Archaeologists have unearthed more than 8,000 frog and toad bones buried in a ditch at an Iron Age site near Cambridge, UK. They were found in a trench 45 feet long adjacent to the remains of a roundhouse in the Iron Age settlement at Bar Hill. Frog bones have been found before at archaeological sites in England, but they are individual examples, a single frog bone here and there. A mass burial is unprecedented.
The frog grave was found about three feet under the surface. It was not a trash heap; only a smattering of household waste, mainly pottery sherds, was found in the ditch. The bones are mostly common frog and common toad bones, species that are widely distributed throughout the country. Mass burials of animal bones found at prehistoric sites are usually the result of ceremonial feasting, but an insatiable predilection for cuisses de grenouille is unlikely to be the case here.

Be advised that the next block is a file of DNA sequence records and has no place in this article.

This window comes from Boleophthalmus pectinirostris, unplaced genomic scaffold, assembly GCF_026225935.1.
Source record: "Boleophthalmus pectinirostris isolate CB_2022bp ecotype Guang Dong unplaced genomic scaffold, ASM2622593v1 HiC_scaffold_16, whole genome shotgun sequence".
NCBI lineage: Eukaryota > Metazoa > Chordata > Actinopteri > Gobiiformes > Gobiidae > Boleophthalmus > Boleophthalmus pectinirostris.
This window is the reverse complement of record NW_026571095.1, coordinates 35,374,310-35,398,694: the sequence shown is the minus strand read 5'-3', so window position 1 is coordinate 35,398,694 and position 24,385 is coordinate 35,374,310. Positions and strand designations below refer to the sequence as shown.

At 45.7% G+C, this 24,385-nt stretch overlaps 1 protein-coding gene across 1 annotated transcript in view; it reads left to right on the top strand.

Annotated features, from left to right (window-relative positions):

The archaeologists say that, while there is evidence of amphibian consumption in Britain dating to the stone age, these bones have no cuts or burn marks. If the frogs had been boiled, however, this may not have left traces.
Evidence of charred grain found near the site suggests that its inhabitants were processing crops that would attract pests such as beetles and aphids, which frogs are known to eat. So perhaps the frogs were drawn to the area by the promise of food, the archaeologists suggest.
Other potential explanations include “a prehistoric frog tragedy”. The archaeologists say that frogs are known to move in large numbers in spring in search of breeding waters and these could have fallen into the ditch and become trapped.
According to one hypothesis, the unusual death toll might also have been caused by winter hardship. While hibernating frogs sometimes hide in the mud, extreme cold can kill them and perhaps they fell victim to a particularly severe winter.
The roundhouse was in use in the Late Iron Age (from 400 B.C. – 43 A.D.), but it is not clear when the frogs were buried within that range. It could have been an accumulation over an extended period of time.